Pizza Hut's 2,880-calorie monster: a taste of a burgeoning global food crisis
Geege Schuman stashed this in Nutrition
One chilly late autumn day in 2013 and I am sitting in a central London branch of Pizza Hut trying not to be noticed. I wanted a table towards the back but they directed me instead to one here, in the window. I turn my body away from the glass, but it makes no difference. I am well over six foot, have a chest so big there are plans to build a high-speed rail link between my nipples, and have hair like an unlit bonfire. Plus I whore about on television. Sitting in a public place inconspicuously is not part of my skill set.
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Quickly it arrives. It's certainly not misnamed. The middle is standard Pizza Hut: a soft doughy base as sodden and limp as a baby's nappy after it's been worn for 10 hours. There is a scab of waxy cheese and flaps of pink salami the colour, worryingly, of a three-year-old girl's party dress. What matters is the crust. Each of the 10 slices has a loop of crisped dough and in the circular fold made by that loop there is a tiny puck of burger, four or so centimetres across and smeared with more cheese. It looks like a fairground carousel realised in food.
When I prise out one of the mini burgers, the greasy, insipid dough beneath looks like the white flesh of an open wound that's been hidden under a plaster. Do I need to tell you that the burger is a sweaty, grey orb of deathly protein? It is advertised as 100% British beef, but origin is irrelevant after this has been done to it. Those poor, poor animals. Surely they could have reached a more dignified end, perhaps by cutting out the trip to Pizza Hut altogether and going straight to landfill?
As I bite down on the meat, hot salty water leaks into my mouth. There is the fat-soaked dough, the wretched insult of the cheese sputum, and a general air of desperation and regret.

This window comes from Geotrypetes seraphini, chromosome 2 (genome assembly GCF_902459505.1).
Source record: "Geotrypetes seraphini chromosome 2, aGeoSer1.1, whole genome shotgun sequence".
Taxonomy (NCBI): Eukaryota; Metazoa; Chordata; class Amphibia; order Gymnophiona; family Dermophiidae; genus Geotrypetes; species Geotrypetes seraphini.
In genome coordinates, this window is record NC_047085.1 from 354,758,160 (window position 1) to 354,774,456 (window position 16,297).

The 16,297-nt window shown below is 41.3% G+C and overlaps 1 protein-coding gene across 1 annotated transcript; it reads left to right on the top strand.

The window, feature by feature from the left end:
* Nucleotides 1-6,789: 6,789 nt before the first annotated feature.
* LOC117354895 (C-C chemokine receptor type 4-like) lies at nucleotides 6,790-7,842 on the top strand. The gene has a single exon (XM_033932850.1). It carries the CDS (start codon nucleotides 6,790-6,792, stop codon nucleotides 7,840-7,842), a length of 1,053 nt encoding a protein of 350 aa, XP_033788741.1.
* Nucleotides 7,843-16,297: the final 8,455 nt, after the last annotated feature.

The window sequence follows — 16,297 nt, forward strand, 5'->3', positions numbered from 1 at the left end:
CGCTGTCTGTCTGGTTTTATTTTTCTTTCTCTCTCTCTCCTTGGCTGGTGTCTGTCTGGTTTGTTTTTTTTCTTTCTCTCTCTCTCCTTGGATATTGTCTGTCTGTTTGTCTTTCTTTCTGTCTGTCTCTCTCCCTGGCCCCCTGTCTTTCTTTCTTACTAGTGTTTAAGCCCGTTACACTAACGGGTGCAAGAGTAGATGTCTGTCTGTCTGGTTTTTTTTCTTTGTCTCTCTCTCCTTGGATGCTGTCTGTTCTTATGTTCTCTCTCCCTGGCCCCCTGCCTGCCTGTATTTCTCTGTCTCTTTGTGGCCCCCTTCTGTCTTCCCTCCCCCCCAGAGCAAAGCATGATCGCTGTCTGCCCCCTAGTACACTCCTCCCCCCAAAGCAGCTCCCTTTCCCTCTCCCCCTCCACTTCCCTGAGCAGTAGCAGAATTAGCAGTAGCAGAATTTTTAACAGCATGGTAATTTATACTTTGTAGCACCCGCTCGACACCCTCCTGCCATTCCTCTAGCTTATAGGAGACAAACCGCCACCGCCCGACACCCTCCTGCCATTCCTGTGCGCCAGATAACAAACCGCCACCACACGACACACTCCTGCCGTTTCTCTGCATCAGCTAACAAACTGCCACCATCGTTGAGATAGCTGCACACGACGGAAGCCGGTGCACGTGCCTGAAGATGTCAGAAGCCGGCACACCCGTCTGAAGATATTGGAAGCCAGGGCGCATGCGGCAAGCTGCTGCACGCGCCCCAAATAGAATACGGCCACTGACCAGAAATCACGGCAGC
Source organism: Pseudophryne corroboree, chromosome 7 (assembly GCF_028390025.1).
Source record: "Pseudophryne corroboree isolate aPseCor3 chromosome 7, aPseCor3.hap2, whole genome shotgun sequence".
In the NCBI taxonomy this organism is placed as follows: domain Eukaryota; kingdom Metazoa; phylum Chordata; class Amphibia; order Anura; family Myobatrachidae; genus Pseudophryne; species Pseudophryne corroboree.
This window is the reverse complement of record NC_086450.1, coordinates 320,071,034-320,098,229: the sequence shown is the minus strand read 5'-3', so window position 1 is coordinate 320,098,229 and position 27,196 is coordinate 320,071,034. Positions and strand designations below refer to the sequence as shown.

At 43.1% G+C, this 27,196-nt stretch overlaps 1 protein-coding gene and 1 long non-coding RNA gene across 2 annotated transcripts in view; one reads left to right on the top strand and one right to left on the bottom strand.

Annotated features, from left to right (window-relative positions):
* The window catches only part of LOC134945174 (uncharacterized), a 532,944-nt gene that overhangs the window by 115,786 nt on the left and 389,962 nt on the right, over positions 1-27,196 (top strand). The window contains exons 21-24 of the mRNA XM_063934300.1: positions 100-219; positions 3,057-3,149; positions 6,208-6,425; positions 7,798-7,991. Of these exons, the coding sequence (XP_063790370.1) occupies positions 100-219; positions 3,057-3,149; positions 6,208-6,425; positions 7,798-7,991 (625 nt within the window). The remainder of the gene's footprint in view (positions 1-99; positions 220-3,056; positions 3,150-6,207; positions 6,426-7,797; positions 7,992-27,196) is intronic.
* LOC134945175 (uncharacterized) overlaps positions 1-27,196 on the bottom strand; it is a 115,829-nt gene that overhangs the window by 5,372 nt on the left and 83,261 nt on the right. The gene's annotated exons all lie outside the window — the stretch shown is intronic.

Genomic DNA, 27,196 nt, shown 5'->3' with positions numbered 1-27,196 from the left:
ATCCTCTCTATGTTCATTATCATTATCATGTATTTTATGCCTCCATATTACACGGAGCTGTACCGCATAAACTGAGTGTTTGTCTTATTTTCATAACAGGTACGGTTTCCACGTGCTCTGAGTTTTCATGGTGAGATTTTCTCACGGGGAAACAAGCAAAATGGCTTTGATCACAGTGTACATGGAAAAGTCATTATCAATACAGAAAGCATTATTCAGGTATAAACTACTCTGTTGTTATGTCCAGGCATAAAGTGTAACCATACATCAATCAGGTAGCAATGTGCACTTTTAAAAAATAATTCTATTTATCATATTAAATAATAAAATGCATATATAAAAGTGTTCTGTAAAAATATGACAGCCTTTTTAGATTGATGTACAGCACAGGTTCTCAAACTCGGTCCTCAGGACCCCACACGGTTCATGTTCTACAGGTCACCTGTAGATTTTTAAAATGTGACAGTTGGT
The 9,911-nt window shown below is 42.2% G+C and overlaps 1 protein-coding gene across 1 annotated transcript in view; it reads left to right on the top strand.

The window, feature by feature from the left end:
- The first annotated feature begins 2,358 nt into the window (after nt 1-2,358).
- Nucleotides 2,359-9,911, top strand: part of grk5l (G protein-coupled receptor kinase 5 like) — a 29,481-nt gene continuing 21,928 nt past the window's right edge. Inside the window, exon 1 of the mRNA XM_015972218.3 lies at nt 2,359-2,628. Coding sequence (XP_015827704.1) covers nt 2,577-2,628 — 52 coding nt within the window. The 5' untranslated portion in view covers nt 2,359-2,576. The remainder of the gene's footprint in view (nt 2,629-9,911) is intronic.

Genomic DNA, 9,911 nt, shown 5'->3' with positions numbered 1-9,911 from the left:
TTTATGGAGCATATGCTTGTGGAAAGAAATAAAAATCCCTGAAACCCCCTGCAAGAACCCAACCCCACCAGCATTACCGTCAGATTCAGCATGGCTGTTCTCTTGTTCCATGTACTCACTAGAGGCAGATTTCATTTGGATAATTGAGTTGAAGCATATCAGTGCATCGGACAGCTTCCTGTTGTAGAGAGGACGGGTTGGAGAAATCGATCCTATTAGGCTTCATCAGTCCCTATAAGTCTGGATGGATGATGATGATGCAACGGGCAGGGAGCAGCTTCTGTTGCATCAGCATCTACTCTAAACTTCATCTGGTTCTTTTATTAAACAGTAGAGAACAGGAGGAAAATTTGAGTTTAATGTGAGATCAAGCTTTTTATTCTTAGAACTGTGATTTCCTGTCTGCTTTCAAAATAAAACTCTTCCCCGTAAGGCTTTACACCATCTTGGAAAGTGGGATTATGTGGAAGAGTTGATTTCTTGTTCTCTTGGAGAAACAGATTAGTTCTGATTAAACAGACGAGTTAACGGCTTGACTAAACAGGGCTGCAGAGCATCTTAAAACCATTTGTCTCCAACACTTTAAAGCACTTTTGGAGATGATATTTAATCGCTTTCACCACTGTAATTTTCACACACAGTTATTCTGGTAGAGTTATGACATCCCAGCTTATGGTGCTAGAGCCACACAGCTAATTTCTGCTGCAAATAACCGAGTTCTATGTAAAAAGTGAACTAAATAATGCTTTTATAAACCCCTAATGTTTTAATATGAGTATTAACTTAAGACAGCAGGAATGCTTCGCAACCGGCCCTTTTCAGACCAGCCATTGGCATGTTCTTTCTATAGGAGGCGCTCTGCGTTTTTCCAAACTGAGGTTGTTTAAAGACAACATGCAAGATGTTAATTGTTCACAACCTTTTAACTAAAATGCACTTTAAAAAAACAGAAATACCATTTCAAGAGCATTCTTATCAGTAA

I wish Pizza Hut could put this much energy into making vegetables delicious.
That pizza does not sound delicious.
They could do pizza-flavored lentil stuffed cabbage, or stuffed peppers, same same.
But that will never happen. Because consumers don't want it.
"In the past year, however, a second debate has come to the fore, and this one is all about the demand side. It's not just about how we produce the food we eat; it's about how much of that food we're consuming – or not actually consuming, as the case may be. In the past year, for example, the volume of the debate around food waste has been turned up and up. In September 2013 the United Nations Food and Agriculture Organization released a report, Food Wastage Footprint: Impacts on Natural Resources [PDF], which revealed that the 1.3bn tonnes of food wasted globally each year caused $750bn worth of damage to the environment. The water wasted is equivalent to the entirety of the flow of Russia's Volga river. The waste food adds 3.3bn tonnes of greenhouse gases to the planet's atmosphere and uses 1.4bn hectares of land, or a full 28% of the globe's agriculture area. All to grow food that will never be eaten.
In November 2013 a report by the British government's waste advisory body, the Waste Resources Action Programme stated that Britons were still throwing away the equivalent of 24 meals a month, or 4.2m tonnes of food a year. Every day UK homes were chucking away 24m slices of bread, 5.8m potatoes and 1.1m eggs.
But there is another kind of waste, summed up by the Pizza Hut cheeseburger crust pizza, and that's overconsumption."
That's eye opening: The 2 kinds of waste. Especially along the backdrop of considerable World Hunger.
Will future generations look back at this era and shake their heads in disgust?
I think if food engineers put as much thought into vegetables as they do into these non-foods, we'd be living in a much different and much better where where consumers WOULD want their vegetables.